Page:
- Calls for more stringent safety measures have been re-ignited following a scare on Thursday at an East Kildonan apartment block.
- Manitoba’s public health requirements do not often require lifeguards at apartment buildings or hotel pools, which experts feel needs to change.
A fright Thursday at an apartment building in East Kildonan has re-ignited calls for stricter safety regulations.
After Winnipeg paramedics were named to the Concord Gardens complex due to an incident in the pool area, a youngster was sent to the hospital in critical condition.
The property manager tells Global News that the infant is no longer in critical condition. Still, they are doubtful of the full extent of the child’s injuries because they are awaiting the conclusion of the police investigation.
Manitoba’s public health standards do not normally require lifeguards at apartment complexes or hotel pools, which experts believe needs to change.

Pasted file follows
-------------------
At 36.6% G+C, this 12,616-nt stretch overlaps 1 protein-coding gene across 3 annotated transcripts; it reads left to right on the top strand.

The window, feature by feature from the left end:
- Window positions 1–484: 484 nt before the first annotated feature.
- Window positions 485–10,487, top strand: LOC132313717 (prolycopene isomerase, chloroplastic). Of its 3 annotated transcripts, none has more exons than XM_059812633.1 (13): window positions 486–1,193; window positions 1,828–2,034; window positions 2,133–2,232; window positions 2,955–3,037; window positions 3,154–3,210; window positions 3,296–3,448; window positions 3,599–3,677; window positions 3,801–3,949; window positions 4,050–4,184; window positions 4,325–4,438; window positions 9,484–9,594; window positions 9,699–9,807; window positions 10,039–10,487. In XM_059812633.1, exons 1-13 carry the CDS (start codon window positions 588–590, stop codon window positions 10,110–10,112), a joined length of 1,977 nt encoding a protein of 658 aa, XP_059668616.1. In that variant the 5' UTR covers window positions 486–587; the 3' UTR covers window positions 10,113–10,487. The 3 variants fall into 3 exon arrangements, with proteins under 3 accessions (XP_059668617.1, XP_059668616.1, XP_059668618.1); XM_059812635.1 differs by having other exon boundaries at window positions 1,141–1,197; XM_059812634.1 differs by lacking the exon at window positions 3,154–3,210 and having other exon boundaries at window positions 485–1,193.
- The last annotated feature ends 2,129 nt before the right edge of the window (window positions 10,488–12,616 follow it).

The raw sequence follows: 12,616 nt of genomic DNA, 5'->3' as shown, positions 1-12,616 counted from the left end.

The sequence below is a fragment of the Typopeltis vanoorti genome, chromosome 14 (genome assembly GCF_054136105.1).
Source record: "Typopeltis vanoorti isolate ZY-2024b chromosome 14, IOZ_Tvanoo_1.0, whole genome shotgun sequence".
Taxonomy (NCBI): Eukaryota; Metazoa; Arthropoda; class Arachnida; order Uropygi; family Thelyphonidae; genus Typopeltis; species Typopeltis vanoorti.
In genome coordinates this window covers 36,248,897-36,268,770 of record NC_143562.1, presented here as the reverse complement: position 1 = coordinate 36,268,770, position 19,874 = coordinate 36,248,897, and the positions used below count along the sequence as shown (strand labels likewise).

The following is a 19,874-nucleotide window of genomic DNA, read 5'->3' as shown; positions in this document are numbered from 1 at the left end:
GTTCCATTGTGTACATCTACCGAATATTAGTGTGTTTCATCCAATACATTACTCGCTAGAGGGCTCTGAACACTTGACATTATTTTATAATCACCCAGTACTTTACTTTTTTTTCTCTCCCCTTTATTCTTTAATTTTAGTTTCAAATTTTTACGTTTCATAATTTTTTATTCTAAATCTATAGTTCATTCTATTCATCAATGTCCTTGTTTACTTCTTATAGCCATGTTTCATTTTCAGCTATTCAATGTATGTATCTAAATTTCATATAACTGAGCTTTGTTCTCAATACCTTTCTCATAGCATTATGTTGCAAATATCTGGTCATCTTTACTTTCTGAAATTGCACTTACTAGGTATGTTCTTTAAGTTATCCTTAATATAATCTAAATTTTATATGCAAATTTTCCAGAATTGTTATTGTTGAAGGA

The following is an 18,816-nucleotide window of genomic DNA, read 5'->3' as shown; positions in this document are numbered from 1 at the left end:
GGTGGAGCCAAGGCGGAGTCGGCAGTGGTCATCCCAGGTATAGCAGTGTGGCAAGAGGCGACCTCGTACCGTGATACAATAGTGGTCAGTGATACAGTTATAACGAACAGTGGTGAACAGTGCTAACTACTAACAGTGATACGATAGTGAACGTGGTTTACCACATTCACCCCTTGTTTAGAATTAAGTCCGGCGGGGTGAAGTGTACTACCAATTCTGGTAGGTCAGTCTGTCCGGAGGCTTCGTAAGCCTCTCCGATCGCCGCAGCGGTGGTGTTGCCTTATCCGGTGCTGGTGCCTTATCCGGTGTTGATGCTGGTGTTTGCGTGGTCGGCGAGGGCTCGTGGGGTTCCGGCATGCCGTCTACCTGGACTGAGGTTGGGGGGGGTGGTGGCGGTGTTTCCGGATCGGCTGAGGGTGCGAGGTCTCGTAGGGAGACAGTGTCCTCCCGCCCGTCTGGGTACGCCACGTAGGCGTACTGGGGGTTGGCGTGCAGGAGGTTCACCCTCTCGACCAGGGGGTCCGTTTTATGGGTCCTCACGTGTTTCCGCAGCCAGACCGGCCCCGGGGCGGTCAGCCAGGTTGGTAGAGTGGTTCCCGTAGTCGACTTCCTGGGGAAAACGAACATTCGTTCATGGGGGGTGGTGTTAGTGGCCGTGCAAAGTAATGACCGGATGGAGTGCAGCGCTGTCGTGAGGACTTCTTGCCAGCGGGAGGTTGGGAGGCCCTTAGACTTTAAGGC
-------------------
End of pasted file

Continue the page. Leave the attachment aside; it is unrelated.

The Lifesaving Society has been arguing for expanding the areas that require lifeguards since we know these areas are safer. Said Christopher Love, the Lifesaving Society of Manitoba’s water smart coordinator.
“Our drowning records have demonstrated that lifeguarded facilities are far safer, the number of drowning fatalities and injuries are much lower at this time, which spans over thirty years.”
There are already numerous regulations and safety measures in place, the province informs Global News. The Public Health Act lists both private and semi-public pool regulations.
Amid Drowning Prevention Awareness Week, Love is causing alarm as well.
We often advise against swimming alone in open water, but the same advice holds for any type of pool, according to Love.
And if you are going, go with a friend or a companion so that they can assist you if you run into problems.
Source: Global News
Get Canada and Manitoba’s top News, Market news, and other worldwide news only on Manitoba Daily.